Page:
ALBUM REVIEW: St. Vincent – Daddy’s Home | NARC. | Reliably Informed | Music and Creative Arts News for Newcastle and the North East

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Loma Vista Recordings

Released: 14.05.21

 

 

 

 

 

Image by Zackery Michael

The experimental art-pop icon instantly pricked ears when dropping the first two singles for Daddy’s Home. The way her overwhelmingly brash, ostentatious and outlandish album opener Pay Your Way With Pain contrasts with the second single, the melodic and cathartic Melting Of The Sun, acts as the perfectly contradictory summarisation of Daddy’s Home.

As St. Vincent trickles through lavish and majestic musical themes and motifs, the conflicting become cohesive and the intimately personal becomes universal and tangible.

With the album starting at its most arrogantly assertive, the layers of protection simply float away with each track, exposing a sentimental and humane shading we seldom see from St. Vincent.

With elegance and poise, the album sonically swaggers through her nostalgic and romanticised vision of the past with luscious production and pristine, flowing arrangements. Psychedelic passages blissfully drift the listener through a wistful haze of tropes, fantasies and ideas that are plucked from an expansive ocean of influences, splashing evocative and warm colours into Annie Clark’s most charming and endearing release to date.

For an artist whose career has been defined by an unshakable tenacity to forge new territory, evolve and push forward, watching St. Vincent slow herself down and gaze backwards through her stylised rose-tinted glasses is inspiring.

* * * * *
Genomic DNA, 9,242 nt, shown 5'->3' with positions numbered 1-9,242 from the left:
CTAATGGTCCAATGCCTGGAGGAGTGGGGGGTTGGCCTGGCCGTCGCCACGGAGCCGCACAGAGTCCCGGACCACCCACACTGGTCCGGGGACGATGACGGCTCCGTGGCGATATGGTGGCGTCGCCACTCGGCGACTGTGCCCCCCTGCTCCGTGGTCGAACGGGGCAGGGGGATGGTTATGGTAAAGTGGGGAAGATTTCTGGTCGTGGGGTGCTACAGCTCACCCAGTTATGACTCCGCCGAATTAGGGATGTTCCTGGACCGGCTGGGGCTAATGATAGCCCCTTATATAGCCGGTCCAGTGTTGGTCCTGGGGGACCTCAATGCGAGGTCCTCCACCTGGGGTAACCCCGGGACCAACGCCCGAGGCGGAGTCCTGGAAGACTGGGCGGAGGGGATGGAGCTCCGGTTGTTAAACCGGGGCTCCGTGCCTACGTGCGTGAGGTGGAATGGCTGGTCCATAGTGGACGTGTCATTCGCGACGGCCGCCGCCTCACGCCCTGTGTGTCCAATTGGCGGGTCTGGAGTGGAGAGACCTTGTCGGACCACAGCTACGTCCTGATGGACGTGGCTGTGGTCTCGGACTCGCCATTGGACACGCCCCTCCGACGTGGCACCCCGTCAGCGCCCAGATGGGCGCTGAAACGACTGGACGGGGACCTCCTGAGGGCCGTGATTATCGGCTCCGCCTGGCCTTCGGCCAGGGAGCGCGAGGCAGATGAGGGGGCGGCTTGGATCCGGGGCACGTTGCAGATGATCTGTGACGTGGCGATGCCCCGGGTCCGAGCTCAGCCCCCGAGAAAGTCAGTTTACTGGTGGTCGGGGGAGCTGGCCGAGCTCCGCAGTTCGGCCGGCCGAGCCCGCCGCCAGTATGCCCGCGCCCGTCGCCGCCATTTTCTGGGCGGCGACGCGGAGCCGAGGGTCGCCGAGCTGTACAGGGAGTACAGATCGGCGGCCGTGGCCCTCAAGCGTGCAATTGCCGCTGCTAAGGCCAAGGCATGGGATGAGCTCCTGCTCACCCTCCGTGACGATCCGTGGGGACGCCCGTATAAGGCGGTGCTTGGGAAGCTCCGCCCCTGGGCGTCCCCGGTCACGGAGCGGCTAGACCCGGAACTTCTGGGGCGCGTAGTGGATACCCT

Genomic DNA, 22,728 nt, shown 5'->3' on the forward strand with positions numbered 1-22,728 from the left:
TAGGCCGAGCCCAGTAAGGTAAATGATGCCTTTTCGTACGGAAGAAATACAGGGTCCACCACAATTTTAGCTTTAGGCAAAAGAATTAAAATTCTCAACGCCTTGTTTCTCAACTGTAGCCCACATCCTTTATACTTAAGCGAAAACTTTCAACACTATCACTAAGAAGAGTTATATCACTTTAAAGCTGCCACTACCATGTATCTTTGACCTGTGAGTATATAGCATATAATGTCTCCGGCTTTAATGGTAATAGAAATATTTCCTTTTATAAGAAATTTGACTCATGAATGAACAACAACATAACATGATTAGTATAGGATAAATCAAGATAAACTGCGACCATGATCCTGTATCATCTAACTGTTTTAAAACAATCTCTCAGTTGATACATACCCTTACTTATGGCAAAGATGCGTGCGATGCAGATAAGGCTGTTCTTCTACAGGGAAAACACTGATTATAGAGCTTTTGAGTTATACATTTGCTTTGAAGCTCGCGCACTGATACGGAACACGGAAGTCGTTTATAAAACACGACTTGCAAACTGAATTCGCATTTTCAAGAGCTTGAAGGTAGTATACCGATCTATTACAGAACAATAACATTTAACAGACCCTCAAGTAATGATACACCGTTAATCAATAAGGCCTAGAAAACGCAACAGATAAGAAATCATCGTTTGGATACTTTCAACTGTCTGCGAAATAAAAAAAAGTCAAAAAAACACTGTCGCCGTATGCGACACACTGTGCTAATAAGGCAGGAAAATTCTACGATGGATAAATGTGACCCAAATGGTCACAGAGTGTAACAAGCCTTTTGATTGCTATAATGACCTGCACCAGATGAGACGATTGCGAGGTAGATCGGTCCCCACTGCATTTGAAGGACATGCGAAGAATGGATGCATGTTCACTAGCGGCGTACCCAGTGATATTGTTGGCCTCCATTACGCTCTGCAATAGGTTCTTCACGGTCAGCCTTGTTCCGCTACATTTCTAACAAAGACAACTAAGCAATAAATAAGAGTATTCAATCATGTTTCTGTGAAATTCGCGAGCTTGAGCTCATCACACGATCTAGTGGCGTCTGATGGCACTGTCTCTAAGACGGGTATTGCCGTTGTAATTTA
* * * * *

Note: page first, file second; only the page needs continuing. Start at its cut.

As the lyrics document humanity’s innate imperfections and the internal struggles of our flawed character, they allure and sparkle with a tantalising sense of sophistication and taste. This enticing majesty is oozing out of each track across the release, as St. Vincent transforms herself into the captivating and chic amalgamation of her starry-eyed reimagining of a bygone era.

Often smoky and seductive, there is finesse and cool radiating from St. Vincent’s change in pace. Never feeling reductive, the instrumentals frequently become as sparse and bare as we have ever heard from her, before billowing into something extravagant and captivating. Producing some of her most articulate and dazzling compositions, the record highlights the technical prowess of St. Vincent as a writer and musician wonderfully.

Daddy’s Home welcomes a surprisingly candid and grounded era for the high-flying pioneer, with enchanting results.

 

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